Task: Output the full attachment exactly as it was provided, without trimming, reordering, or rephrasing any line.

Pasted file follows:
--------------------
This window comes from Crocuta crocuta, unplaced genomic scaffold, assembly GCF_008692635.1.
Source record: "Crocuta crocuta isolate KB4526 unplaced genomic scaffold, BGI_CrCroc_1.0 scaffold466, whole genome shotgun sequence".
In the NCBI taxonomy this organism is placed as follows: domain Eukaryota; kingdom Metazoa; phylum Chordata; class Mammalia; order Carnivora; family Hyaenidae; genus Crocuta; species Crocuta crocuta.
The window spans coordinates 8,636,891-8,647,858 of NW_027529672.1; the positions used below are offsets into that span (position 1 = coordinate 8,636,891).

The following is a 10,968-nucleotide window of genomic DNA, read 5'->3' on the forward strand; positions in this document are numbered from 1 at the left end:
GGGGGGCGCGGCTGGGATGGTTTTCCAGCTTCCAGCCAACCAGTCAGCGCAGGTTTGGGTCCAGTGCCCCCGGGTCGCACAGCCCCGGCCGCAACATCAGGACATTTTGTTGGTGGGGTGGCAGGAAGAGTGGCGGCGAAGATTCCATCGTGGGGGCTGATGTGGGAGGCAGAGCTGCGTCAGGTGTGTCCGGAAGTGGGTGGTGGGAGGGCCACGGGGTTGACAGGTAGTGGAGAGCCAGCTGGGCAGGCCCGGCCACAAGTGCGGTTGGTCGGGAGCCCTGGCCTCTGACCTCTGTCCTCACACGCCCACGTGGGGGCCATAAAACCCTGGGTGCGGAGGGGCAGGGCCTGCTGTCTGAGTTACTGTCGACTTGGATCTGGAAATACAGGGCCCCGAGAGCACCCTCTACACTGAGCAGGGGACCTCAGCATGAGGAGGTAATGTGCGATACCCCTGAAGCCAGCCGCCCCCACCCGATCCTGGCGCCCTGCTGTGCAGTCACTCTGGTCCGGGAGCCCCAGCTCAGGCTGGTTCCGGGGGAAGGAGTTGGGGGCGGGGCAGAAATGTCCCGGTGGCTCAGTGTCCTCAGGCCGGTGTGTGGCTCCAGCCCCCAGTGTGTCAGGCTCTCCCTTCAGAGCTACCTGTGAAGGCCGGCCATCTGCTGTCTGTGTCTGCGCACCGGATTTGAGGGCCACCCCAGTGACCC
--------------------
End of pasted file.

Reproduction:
This window comes from Crocuta crocuta, unplaced genomic scaffold, assembly GCF_008692635.1.
Source record: "Crocuta crocuta isolate KB4526 unplaced genomic scaffold, BGI_CrCroc_1.0 scaffold466, whole genome shotgun sequence".
In the NCBI taxonomy this organism is placed as follows: domain Eukaryota; kingdom Metazoa; phylum Chordata; class Mammalia; order Carnivora; family Hyaenidae; genus Crocuta; species Crocuta crocuta.
The window spans coordinates 8,636,891-8,647,858 of NW_027529672.1; the positions used below are offsets into that span (position 1 = coordinate 8,636,891).

The following is a 10,968-nucleotide window of genomic DNA, read 5'->3' on the forward strand; positions in this document are numbered from 1 at the left end:
GGGGGGCGCGGCTGGGATGGTTTTCCAGCTTCCAGCCAACCAGTCAGCGCAGGTTTGGGTCCAGTGCCCCCGGGTCGCACAGCCCCGGCCGCAACATCAGGACATTTTGTTGGTGGGGTGGCAGGAAGAGTGGCGGCGAAGATTCCATCGTGGGGGCTGATGTGGGAGGCAGAGCTGCGTCAGGTGTGTCCGGAAGTGGGTGGTGGGAGGGCCACGGGGTTGACAGGTAGTGGAGAGCCAGCTGGGCAGGCCCGGCCACAAGTGCGGTTGGTCGGGAGCCCTGGCCTCTGACCTCTGTCCTCACACGCCCACGTGGGGGCCATAAAACCCTGGGTGCGGAGGGGCAGGGCCTGCTGTCTGAGTTACTGTCGACTTGGATCTGGAAATACAGGGCCCCGAGAGCACCCTCTACACTGAGCAGGGGACCTCAGCATGAGGAGGTAATGTGCGATACCCCTGAAGCCAGCCGCCCCCACCCGATCCTGGCGCCCTGCTGTGCAGTCACTCTGGTCCGGGAGCCCCAGCTCAGGCTGGTTCCGGGGGAAGGAGTTGGGGGCGGGGCAGAAATGTCCCGGTGGCTCAGTGTCCTCAGGCCGGTGTGTGGCTCCAGCCCCCAGTGTGTCAGGCTCTCCCTTCAGAGCTACCTGTGAAGGCCGGCCATCTGCTGTCTGTGTCTGCGCACCGGATTTGAGGGCCACCCCAGTGACCC